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Chapter Thirty-two - Windhelm



The party started with the dawn from Kynesgrove. The village hadn't been much to impress, though it had seemed pleasant enough. Fifty to sixty houses, nice inn, a blacksmith. And a shrine to Talos out in the open, people gathered around it praying. There was a statue of Talos in Whiterun, of course, and a priest, since Balgruuf didn't allow Thalmor in his city. Nora still wasn't sure how he pulled that off, since it was technically Imperial territory, and the damned elves liked to flaunt their White Gold Concordant. But this was Stormcloak territory, and the first Thalmor who appeared here would be the last, as least while Ulfric was still a going concern. Nora hadn't liked much she had heard about Ulfric, particularly how he had killed her friend Elisif's husband. But it was nice to not have to worry about the Altmer bastards showing their faces.


There had been quite a few Stormcloaks in the village, wearing their identifiable chain with wolf sercoats and mostly closed face helms. They had treated the party in a friendly enough manner, but Nora thought that was because her group had five Nords, while she was often mistaken for one with her eyes. They had shot some hostile looks at Eldawyn, but when her friend had shouted “death to the Thalmor” they had relaxed, and if not quite friendly, at least they weren't hostile to the high elf. It had still seemed worth saving, even if the Stormcloaks might be doomed to die in battle at a later date, because of the many civilians, families with children. She could imagine the village burning and the bodies of children lying among the destroyed houses. It was an image she could not allow to pass.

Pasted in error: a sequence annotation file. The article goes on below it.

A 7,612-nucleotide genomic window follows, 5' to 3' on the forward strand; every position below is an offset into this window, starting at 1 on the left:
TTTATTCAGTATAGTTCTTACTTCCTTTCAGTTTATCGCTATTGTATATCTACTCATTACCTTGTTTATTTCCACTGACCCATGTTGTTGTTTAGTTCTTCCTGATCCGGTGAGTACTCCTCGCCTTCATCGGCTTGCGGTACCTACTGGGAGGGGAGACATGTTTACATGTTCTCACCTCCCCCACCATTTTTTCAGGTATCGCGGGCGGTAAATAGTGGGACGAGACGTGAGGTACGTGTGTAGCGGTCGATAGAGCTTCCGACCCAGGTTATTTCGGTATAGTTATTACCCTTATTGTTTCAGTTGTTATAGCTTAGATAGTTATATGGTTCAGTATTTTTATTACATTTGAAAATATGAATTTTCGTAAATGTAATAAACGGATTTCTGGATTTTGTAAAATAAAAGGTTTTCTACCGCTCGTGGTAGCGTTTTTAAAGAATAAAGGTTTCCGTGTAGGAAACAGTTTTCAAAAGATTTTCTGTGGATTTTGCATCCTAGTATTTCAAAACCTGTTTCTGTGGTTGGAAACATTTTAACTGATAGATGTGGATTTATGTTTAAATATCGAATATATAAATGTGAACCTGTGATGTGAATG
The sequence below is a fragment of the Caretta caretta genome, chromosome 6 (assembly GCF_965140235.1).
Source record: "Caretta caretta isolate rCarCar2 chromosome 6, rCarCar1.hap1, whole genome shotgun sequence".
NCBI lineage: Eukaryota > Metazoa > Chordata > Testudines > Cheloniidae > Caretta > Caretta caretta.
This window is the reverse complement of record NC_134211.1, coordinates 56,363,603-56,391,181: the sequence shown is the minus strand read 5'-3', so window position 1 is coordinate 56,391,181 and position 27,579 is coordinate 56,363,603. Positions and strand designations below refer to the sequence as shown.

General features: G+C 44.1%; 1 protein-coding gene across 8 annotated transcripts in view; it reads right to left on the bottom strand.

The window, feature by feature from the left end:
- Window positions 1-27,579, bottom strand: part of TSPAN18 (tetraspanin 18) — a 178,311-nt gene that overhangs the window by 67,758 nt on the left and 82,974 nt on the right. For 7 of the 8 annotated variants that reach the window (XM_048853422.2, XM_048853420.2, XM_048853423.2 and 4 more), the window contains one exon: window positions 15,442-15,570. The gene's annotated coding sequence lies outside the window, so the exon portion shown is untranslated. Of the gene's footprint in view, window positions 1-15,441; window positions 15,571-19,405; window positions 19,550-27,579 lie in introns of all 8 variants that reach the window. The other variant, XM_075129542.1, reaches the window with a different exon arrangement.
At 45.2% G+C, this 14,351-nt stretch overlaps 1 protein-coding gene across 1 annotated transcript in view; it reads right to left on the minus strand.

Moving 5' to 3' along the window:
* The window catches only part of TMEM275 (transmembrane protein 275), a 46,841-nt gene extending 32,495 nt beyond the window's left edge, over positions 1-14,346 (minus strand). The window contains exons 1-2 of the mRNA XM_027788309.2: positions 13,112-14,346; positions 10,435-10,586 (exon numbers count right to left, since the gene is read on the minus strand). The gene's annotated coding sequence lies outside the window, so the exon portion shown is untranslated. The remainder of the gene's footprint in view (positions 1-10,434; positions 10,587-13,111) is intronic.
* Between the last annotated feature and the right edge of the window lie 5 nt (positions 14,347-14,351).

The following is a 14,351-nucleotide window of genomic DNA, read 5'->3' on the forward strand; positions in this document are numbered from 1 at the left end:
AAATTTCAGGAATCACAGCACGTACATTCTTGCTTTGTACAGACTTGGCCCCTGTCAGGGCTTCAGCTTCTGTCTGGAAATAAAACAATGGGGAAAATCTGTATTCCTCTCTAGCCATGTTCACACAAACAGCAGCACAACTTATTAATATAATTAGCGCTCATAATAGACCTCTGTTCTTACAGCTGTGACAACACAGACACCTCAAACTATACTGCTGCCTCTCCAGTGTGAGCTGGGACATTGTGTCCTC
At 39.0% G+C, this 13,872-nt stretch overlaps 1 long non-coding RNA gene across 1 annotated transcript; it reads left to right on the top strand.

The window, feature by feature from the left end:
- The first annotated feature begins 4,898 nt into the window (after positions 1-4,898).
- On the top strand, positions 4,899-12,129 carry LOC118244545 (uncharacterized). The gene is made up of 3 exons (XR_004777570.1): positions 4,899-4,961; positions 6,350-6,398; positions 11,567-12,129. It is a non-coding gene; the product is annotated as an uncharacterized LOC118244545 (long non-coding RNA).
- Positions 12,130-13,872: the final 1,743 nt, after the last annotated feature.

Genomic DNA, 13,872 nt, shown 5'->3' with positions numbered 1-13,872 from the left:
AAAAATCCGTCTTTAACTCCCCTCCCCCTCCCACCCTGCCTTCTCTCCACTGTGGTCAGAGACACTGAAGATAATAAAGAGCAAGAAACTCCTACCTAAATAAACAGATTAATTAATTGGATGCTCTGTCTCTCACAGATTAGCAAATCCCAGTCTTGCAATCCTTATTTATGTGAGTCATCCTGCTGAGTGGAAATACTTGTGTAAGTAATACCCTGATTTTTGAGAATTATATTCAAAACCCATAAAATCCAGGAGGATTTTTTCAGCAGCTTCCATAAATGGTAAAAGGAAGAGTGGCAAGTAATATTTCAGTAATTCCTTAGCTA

The sign had said that Windhelm was twenty miles to the north. Through a beautiful pine forest, snow hanging from the branches. It was cold, but Nora had been through the northern part of the kingdom and its permanent blanket of snow. And then she hadn't had her specially made winter clothing. They reached sight of the city in a little under four hours, riding the good but winding road. It was an impressive sight, a large habitation sitting behind high walls, the tops of several buildings visible above the barrier. A long bridge stretched over the White River, towers at intervals, the colorful coverings and buntings of merchants all along what had to be a half mile of bridge. Farms stretched to the east, at least a score of them, producing vegetables and dairy despite the snow covering everything else. More were on the road to the west, and there had been many in the vicinity of Kynesgrove.


The docks were on the river along the south side of the city, east of the bridge. While not as large as those of Solitude, they were still impressive, taking up almost a mile of riverfront. At least thirty vessels sat at piers, mostly the characteristic long ships of the Nords, though there were some ships of different configurations as well, including a couple of East Empire Trading Company carracks. Dock workers, bundled in warm clothing, from their stance and gait mostly Argonians, swarmed several of the ships, loading and unloading.

Nora saw to the stabling of the horses in the building sitting to the right of the bridge entrance. There was a competing stable on the other side of the walkway, but the one she stopped at had more empty stalls. There were horses for sale, fine looking beasts, but she wasn't in the market. She thought she figured out the reason for the disparity in business when an Altmer man came out to see to her.